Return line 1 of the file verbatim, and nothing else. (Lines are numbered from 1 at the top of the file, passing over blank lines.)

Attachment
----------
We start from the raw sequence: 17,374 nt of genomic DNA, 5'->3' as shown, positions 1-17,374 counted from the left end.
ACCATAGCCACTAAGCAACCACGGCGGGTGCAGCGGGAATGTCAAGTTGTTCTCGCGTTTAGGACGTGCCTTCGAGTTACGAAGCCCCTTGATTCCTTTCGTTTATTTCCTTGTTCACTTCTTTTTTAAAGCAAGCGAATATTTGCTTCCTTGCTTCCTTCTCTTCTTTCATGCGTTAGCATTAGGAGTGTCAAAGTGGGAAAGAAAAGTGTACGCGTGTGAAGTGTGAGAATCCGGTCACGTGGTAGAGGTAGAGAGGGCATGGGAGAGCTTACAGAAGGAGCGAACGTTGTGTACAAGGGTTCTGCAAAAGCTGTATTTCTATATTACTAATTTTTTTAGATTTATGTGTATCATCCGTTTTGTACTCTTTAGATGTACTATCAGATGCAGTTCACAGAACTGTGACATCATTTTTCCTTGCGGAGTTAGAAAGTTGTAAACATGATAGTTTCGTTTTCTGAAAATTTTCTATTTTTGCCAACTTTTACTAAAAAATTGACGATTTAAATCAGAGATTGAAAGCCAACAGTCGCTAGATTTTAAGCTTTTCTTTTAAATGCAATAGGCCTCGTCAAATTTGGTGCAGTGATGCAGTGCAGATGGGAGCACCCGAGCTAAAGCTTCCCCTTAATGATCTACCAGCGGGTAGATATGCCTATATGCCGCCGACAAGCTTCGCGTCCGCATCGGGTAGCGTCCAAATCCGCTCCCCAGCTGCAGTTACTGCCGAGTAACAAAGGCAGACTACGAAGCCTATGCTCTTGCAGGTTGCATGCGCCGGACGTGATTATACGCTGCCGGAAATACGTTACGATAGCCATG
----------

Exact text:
We start from the raw sequence: 17,374 nt of genomic DNA, 5'->3' as shown, positions 1-17,374 counted from the left end.